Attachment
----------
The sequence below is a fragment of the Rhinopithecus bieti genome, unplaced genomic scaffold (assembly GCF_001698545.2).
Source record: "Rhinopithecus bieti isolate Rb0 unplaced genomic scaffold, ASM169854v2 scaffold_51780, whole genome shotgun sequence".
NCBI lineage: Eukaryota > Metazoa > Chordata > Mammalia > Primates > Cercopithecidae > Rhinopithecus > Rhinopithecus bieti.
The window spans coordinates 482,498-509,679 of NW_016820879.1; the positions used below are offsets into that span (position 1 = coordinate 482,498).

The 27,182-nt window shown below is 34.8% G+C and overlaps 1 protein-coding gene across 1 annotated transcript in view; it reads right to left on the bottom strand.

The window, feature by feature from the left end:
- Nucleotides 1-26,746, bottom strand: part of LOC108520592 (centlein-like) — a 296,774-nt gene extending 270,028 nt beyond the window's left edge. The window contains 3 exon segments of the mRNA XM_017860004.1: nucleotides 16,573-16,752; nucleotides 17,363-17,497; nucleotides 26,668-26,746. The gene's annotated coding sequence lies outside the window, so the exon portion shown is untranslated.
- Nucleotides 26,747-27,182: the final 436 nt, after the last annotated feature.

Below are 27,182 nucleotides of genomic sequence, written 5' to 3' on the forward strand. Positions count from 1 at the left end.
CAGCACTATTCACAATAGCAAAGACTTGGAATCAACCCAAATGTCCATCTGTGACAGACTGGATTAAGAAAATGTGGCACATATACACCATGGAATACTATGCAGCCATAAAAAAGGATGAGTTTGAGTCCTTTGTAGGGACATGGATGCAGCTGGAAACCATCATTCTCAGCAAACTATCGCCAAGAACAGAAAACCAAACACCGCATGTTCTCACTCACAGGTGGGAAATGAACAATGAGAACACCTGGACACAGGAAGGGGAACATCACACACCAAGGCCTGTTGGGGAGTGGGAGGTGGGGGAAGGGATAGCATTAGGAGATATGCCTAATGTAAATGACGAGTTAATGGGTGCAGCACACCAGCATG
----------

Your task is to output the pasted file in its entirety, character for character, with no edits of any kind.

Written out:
The sequence below is a fragment of the Rhinopithecus bieti genome, unplaced genomic scaffold (assembly GCF_001698545.2).
Source record: "Rhinopithecus bieti isolate Rb0 unplaced genomic scaffold, ASM169854v2 scaffold_51780, whole genome shotgun sequence".
NCBI lineage: Eukaryota > Metazoa > Chordata > Mammalia > Primates > Cercopithecidae > Rhinopithecus > Rhinopithecus bieti.
The window spans coordinates 482,498-509,679 of NW_016820879.1; the positions used below are offsets into that span (position 1 = coordinate 482,498).

The 27,182-nt window shown below is 34.8% G+C and overlaps 1 protein-coding gene across 1 annotated transcript in view; it reads right to left on the bottom strand.

The window, feature by feature from the left end:
- Nucleotides 1-26,746, bottom strand: part of LOC108520592 (centlein-like) — a 296,774-nt gene extending 270,028 nt beyond the window's left edge. The window contains 3 exon segments of the mRNA XM_017860004.1: nucleotides 16,573-16,752; nucleotides 17,363-17,497; nucleotides 26,668-26,746. The gene's annotated coding sequence lies outside the window, so the exon portion shown is untranslated.
- Nucleotides 26,747-27,182: the final 436 nt, after the last annotated feature.

Below are 27,182 nucleotides of genomic sequence, written 5' to 3' on the forward strand. Positions count from 1 at the left end.
CAGCACTATTCACAATAGCAAAGACTTGGAATCAACCCAAATGTCCATCTGTGACAGACTGGATTAAGAAAATGTGGCACATATACACCATGGAATACTATGCAGCCATAAAAAAGGATGAGTTTGAGTCCTTTGTAGGGACATGGATGCAGCTGGAAACCATCATTCTCAGCAAACTATCGCCAAGAACAGAAAACCAAACACCGCATGTTCTCACTCACAGGTGGGAAATGAACAATGAGAACACCTGGACACAGGAAGGGGAACATCACACACCAAGGCCTGTTGGGGAGTGGGAGGTGGGGGAAGGGATAGCATTAGGAGATATGCCTAATGTAAATGACGAGTTAATGGGTGCAGCACACCAGCATG